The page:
-To get an idea of the system, we need to understand what the components of that system are. Let's talk about our state concept in the field of social protection which we inherited from the Soviet past when the social protection system took into account a person's vulnerability, i.e. visible, measurable or financial situation or, for example, disability. Meanwhile, the progressive practice of the world is guided not by the criteria of vulnerability, but by the criteria of risk. Consequently, a poor person can be considered vulnerable, but not under risk, because he is self-reliant. For human life activity vulnerability does not mean that a person is doomed. For example, there are people with disabilities who live a more self-sufficient life than many others and are not included in a group of risk for a social worker. In our state programs, social workers are guided by the criteria of vulnerability, only in the NGO sector that we can measure risk rather than vulnerability. Guided by the criteria of vulnerability alone, we do not get a real picture of who and to what extent needs the help of the social protection system.
-How will the project help solve these issues?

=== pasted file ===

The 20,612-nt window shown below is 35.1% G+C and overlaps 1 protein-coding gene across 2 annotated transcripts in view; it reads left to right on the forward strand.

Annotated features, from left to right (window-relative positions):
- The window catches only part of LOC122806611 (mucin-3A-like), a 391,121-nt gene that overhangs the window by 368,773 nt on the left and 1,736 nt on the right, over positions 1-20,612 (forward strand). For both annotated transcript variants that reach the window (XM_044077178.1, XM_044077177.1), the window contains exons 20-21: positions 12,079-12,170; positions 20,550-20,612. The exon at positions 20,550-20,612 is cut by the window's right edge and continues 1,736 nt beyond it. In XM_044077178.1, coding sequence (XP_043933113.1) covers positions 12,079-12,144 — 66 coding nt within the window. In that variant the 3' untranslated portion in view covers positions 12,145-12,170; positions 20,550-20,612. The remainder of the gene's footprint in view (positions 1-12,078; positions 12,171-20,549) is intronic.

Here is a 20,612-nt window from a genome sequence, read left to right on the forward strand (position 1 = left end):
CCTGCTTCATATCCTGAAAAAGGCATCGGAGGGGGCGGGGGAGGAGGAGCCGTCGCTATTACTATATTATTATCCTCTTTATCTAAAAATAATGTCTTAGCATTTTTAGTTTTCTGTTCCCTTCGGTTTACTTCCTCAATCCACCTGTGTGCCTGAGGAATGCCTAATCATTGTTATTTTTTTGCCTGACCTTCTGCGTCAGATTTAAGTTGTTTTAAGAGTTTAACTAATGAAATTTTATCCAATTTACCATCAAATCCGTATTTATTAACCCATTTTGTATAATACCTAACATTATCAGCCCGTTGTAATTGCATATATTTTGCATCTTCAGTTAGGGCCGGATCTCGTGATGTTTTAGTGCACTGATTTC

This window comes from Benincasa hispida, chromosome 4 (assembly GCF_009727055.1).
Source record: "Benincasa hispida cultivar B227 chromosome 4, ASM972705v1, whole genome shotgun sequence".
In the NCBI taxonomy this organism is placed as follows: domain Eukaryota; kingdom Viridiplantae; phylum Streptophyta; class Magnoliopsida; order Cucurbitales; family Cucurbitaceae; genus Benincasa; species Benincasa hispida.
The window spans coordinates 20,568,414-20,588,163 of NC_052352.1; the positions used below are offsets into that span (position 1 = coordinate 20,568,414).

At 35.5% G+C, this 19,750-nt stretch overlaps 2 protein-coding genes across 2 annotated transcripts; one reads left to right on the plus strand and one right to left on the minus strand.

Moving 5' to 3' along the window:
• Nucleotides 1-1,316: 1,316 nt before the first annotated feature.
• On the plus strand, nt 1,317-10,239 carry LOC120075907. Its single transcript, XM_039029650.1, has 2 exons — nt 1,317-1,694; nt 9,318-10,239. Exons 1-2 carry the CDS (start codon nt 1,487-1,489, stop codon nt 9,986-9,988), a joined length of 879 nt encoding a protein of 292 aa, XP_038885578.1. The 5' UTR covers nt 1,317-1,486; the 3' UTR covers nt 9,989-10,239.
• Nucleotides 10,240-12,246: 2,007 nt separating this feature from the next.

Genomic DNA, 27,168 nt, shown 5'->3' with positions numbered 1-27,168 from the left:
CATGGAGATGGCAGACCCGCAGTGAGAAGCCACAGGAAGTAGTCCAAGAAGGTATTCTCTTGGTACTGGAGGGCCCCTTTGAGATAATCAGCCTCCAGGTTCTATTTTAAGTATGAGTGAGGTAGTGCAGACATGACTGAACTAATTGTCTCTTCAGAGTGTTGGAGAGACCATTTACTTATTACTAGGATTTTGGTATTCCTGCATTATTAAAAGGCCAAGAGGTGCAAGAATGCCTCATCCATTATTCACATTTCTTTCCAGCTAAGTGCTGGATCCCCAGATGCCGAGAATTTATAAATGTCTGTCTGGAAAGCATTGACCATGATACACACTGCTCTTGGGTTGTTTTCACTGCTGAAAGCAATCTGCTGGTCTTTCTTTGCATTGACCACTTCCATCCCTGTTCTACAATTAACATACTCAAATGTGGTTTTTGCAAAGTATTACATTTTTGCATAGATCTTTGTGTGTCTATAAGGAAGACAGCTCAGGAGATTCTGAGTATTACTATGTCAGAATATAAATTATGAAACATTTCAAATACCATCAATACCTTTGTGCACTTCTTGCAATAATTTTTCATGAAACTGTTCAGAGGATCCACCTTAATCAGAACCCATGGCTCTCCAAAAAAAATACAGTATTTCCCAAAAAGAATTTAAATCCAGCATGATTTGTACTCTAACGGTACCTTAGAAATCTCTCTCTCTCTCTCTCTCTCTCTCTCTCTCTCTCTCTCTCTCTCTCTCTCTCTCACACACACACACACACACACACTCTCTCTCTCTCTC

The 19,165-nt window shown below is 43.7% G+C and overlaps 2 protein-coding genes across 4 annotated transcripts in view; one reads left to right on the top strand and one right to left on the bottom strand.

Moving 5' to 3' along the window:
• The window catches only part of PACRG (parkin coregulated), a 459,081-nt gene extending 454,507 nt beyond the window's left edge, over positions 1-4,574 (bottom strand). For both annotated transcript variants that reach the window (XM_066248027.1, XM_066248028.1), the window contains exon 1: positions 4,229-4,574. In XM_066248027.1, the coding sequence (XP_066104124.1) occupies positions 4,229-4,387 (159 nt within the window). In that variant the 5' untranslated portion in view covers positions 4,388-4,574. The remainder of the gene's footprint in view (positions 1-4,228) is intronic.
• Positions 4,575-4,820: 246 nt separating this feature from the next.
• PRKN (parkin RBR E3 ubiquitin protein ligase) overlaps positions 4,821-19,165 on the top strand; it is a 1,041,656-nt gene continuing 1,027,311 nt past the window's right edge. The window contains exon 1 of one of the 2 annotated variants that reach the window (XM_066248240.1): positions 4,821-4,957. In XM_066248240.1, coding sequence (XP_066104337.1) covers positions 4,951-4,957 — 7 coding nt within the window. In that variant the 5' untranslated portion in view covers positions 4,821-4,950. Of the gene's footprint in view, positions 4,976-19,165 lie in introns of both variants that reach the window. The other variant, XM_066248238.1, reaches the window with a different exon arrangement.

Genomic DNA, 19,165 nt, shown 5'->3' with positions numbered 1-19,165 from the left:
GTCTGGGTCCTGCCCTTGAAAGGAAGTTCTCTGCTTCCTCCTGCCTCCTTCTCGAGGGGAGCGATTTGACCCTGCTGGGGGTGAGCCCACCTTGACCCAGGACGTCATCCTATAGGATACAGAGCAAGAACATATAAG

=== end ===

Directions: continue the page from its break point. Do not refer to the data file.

-On the one hand, we will try to send a message to the state system, proposing to review the approaches, to emphasize the risk rather than the vulnerability. From the other hand, we will send a message to different institutions, so that not all people to be treated equally, special service packages should be developed for high, medium and low risk groups.Of course, we will also work with social workers, training them not to assess vulnerability but risks, to see not only problems of beneficiaries, but also the resources that those people can use to overcome their problems. We will train about 200 social workers to work with a broader mindset, considering the components of social relations in parallel with the acute material needs. For example, if we are dealing with a refugee, the social worker should not consider the fact that of being a refugee, but what the person knows, what resources he has that can be used both for himself and for his family and society. In other words, in order to change the lives of our beneficiaries, we must first change the work style of our social workers.